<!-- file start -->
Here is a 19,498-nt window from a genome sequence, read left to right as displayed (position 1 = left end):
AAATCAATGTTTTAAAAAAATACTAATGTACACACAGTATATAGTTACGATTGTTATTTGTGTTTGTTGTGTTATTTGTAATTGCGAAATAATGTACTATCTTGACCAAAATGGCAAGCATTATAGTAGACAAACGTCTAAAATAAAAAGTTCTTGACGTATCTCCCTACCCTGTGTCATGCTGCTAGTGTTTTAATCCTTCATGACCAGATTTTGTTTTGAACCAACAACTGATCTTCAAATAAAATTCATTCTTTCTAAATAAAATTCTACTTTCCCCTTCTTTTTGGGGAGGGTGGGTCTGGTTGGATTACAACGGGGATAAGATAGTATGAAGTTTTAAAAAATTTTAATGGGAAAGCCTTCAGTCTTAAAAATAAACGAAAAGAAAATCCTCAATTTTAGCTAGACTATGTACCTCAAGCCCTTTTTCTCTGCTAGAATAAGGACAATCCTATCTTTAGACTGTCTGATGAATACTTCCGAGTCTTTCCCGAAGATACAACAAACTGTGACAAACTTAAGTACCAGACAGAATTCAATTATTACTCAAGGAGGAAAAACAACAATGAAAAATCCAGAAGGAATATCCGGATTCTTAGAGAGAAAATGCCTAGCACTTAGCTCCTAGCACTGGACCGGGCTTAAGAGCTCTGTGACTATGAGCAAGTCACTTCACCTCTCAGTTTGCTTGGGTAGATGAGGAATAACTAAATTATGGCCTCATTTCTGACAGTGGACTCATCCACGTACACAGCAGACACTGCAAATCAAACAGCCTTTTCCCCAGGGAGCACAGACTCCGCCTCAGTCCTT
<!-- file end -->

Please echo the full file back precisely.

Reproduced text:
Here is a 19,498-nt window from a genome sequence, read left to right as displayed (position 1 = left end):
AAATCAATGTTTTAAAAAAATACTAATGTACACACAGTATATAGTTACGATTGTTATTTGTGTTTGTTGTGTTATTTGTAATTGCGAAATAATGTACTATCTTGACCAAAATGGCAAGCATTATAGTAGACAAACGTCTAAAATAAAAAGTTCTTGACGTATCTCCCTACCCTGTGTCATGCTGCTAGTGTTTTAATCCTTCATGACCAGATTTTGTTTTGAACCAACAACTGATCTTCAAATAAAATTCATTCTTTCTAAATAAAATTCTACTTTCCCCTTCTTTTTGGGGAGGGTGGGTCTGGTTGGATTACAACGGGGATAAGATAGTATGAAGTTTTAAAAAATTTTAATGGGAAAGCCTTCAGTCTTAAAAATAAACGAAAAGAAAATCCTCAATTTTAGCTAGACTATGTACCTCAAGCCCTTTTTCTCTGCTAGAATAAGGACAATCCTATCTTTAGACTGTCTGATGAATACTTCCGAGTCTTTCCCGAAGATACAACAAACTGTGACAAACTTAAGTACCAGACAGAATTCAATTATTACTCAAGGAGGAAAAACAACAATGAAAAATCCAGAAGGAATATCCGGATTCTTAGAGAGAAAATGCCTAGCACTTAGCTCCTAGCACTGGACCGGGCTTAAGAGCTCTGTGACTATGAGCAAGTCACTTCACCTCTCAGTTTGCTTGGGTAGATGAGGAATAACTAAATTATGGCCTCATTTCTGACAGTGGACTCATCCACGTACACAGCAGACACTGCAAATCAAACAGCCTTTTCCCCAGGGAGCACAGACTCCGCCTCAGTCCTT